reviewing Bennett's Second Amended Complaint, the court believes that, but for the allegations of selective prosecution set out in Count II and discussed below, the amended complaint sets out no new allegations to support these claims. Accordingly, the assertions of Equal Protection and Due Process violations in Count I are, once again, dismissed as to all the defendants.
II. COUNT I: FIRST AMENDMENT CLAIMS
A. Officer Chapman
In Count I, Bennett alleges that Chapman violated Bennett's First Amendment right of expression by retaliating against Bennett for his views about handgun control and for statements he made to the media and at a village meeting.
State action designed to retaliate against political expression strikes at the heart of the First Amendment. Gibson v. United States, 781 F.2d 1334, 1338 (9th Cir. 1986) (citing Perry v. Sindermann, 408 U.S. 593, 92 S. Ct. 2694, 33 L. Ed. 2d 570 (1972)). Since there is no justification for harassing people for exercising their constitutional rights, the effect of their conduct on freedom of speech need not be great in order to be actionable. Bart v. Telford, 677 F.2d 622, 625 (7th Cir. 1982). If Chapman's alleged acts were done in retaliation for comments protected by the First Amendment, they would constitute deprivations of Bennett's constitutional rights. See Rakovich v. Wade, 850 F.2d 1180, 1189 (7th Cir. 1988).
In a Section 1983 action for retaliation, a plaintiff has the burden of persuasion to establish by a preponderance of the evidence that the substantial or motivating factor for the defendant's conduct was retaliation. Rakovich, 850 F.2d at 1189. See Mt. Healthy City Board of Education v. Doyle, 429 U.S. 274, 97 S. Ct. 568, 50 L. Ed. 2d 471 (1977). The plaintiff does not carry the burden by showing that his protected activity played some minor role in the defendant's conduct. However, he need not show that the particular purpose was the dominant or primary one either. Rakovich, 850 F.2d at 1189-90. Instead, the plaintiff must show that the retaliatory motive was the decisive factor, in the absence of which the opposite decision would have been reached. Id. at 1190.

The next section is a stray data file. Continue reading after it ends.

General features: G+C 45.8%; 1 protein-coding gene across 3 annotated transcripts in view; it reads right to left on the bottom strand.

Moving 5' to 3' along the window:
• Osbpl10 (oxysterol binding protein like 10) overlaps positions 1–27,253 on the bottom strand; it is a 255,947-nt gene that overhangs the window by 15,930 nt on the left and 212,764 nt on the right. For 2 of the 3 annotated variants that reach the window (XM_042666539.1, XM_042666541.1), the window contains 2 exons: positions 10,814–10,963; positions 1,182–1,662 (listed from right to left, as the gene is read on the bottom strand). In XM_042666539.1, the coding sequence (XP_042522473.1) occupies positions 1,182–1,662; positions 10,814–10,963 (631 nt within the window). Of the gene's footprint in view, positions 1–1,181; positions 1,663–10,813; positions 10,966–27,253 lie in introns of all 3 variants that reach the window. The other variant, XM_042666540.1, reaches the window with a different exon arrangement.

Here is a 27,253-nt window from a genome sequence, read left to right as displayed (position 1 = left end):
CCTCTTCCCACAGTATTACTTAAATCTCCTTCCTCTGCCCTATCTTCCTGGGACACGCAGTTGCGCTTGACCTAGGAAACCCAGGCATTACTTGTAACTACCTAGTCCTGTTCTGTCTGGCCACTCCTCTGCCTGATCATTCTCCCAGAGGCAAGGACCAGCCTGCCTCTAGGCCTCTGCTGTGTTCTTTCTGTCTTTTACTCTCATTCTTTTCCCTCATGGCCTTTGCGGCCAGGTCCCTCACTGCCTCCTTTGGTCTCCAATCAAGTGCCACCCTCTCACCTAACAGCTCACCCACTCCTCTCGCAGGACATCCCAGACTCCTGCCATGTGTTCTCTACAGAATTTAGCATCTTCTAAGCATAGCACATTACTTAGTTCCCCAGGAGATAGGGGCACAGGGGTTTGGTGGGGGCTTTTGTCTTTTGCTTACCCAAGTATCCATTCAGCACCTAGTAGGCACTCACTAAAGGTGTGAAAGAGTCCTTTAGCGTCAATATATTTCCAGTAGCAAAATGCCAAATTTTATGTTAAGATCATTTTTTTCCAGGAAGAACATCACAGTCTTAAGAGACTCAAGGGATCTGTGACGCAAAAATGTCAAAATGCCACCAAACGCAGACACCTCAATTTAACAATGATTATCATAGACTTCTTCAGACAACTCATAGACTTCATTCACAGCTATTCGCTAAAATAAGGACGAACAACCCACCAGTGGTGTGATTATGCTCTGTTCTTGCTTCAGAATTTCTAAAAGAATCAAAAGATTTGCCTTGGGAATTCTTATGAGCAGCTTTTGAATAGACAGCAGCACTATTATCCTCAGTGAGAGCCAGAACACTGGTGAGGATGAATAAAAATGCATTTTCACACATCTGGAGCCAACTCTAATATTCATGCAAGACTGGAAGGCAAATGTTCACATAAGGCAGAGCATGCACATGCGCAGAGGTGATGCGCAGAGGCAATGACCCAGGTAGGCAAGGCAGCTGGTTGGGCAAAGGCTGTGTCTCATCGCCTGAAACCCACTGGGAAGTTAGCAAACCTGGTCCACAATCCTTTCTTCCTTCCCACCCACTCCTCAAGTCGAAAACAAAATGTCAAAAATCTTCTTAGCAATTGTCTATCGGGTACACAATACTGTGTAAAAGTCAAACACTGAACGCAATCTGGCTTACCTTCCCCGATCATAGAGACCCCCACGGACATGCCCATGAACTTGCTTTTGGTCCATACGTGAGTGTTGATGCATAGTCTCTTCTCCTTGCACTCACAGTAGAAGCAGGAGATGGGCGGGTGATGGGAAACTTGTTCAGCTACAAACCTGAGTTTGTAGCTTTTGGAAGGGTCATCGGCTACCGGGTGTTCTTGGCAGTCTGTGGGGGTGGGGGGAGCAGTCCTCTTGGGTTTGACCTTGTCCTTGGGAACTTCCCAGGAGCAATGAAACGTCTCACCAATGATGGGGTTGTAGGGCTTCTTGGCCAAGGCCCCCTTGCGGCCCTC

Bennett asserts that Chapman's involvement in the retaliation effort can be established through circumstantial evidence. (Def. Mem. in Opposition, pp. 12-13.) Most of this evidence, such as run-ins between Bennett and the Village administration, Officer Slowiak's threat to Bennett, and a rumor that Village President Osborn was out to get Bennett (Id. at 13), are only relevant to the existence of a scheme or conspiracy to harass Bennett. Bennett, however, provides no evidence that Chapman had any involvement in these incidents. Without such involvement, this evidence fails to establish any retaliatory motive.
Other evidence presented by Bennett regarding Chapman's alleged retaliatory motive includes a heated exchange between Bennett and Village Trustee Patricia Andrews, who was Chapman's wife. (Id.) According to defendants' 12(l) statement, Andrews never expressed any opinions to Chapman regarding Bennett. (Chapman Aff., p. 21.) In fact, Chapman did not even know that Andrews knew Bennett. (Id.) Bennett concedes that his belief that Chapman was influenced by Andrews is based purely on speculation. (Bennett Aff., p. 206.) Such speculation is insufficient to raise a genuine issue of material fact that Chapman was motivated by the animosity between Andrews and Bennett.
Finally, Bennett alleges that Chapman's arrest of Bennett during the "Frencher" incident and his refusal to arrest Frencher is evidence of Chapman's retaliatory motive. It is undisputed that Chapman was called to the scene of the "Frencher" incident by chance. It is also undisputed that Chapman was told over his radio that there was a man with a gun at the gas station. (Chapman Aff., p. 32.) Once at the scene, Frencher and Bennett told Chapman that Bennett pulled a gun on Frencher in the course of a dispute over a twenty-five cent purchase. (Id. at 38-39, 47) Thus, Chapman clearly had reason to believe that the serious crime of aggravated assault had been committed by Bennett. His decision to pursue the arrest of Bennett, and to forego arresting Frencher for the attempted theft of goods of negligible value was, at best, a sensible law enforcement avenue to take. At worst, Chapman's exercise of discretion does not establish that retaliation against Bennett's protected speech activities was a decisive factor here.